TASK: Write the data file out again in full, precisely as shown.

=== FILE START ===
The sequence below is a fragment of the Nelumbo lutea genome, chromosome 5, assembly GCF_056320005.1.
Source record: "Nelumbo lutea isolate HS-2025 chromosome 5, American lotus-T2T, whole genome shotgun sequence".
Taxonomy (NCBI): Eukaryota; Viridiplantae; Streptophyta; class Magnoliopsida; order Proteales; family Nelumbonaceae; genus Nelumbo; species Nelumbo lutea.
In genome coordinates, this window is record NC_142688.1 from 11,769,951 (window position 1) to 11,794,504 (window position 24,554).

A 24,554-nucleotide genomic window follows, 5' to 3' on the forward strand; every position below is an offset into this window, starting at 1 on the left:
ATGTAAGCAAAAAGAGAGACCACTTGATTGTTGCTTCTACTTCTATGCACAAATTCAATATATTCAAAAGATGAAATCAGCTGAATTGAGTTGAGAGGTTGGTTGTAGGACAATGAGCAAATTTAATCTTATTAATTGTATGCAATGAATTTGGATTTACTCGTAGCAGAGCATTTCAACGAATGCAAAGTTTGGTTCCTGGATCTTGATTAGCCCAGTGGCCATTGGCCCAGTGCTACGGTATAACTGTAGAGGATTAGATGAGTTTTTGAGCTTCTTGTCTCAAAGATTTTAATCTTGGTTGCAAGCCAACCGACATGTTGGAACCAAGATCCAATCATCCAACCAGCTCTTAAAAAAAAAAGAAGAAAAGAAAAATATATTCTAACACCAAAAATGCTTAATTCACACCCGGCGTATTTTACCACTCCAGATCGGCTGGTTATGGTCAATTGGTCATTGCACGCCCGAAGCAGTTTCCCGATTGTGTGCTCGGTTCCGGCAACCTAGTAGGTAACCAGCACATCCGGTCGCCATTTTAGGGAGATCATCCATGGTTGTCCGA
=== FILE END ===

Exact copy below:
The sequence below is a fragment of the Nelumbo lutea genome, chromosome 5, assembly GCF_056320005.1.
Source record: "Nelumbo lutea isolate HS-2025 chromosome 5, American lotus-T2T, whole genome shotgun sequence".
Taxonomy (NCBI): Eukaryota; Viridiplantae; Streptophyta; class Magnoliopsida; order Proteales; family Nelumbonaceae; genus Nelumbo; species Nelumbo lutea.
In genome coordinates, this window is record NC_142688.1 from 11,769,951 (window position 1) to 11,794,504 (window position 24,554).

A 24,554-nucleotide genomic window follows, 5' to 3' on the forward strand; every position below is an offset into this window, starting at 1 on the left:
ATGTAAGCAAAAAGAGAGACCACTTGATTGTTGCTTCTACTTCTATGCACAAATTCAATATATTCAAAAGATGAAATCAGCTGAATTGAGTTGAGAGGTTGGTTGTAGGACAATGAGCAAATTTAATCTTATTAATTGTATGCAATGAATTTGGATTTACTCGTAGCAGAGCATTTCAACGAATGCAAAGTTTGGTTCCTGGATCTTGATTAGCCCAGTGGCCATTGGCCCAGTGCTACGGTATAACTGTAGAGGATTAGATGAGTTTTTGAGCTTCTTGTCTCAAAGATTTTAATCTTGGTTGCAAGCCAACCGACATGTTGGAACCAAGATCCAATCATCCAACCAGCTCTTAAAAAAAAAAGAAGAAAAGAAAAATATATTCTAACACCAAAAATGCTTAATTCACACCCGGCGTATTTTACCACTCCAGATCGGCTGGTTATGGTCAATTGGTCATTGCACGCCCGAAGCAGTTTCCCGATTGTGTGCTCGGTTCCGGCAACCTAGTAGGTAACCAGCACATCCGGTCGCCATTTTAGGGAGATCATCCATGGTTGTCCGA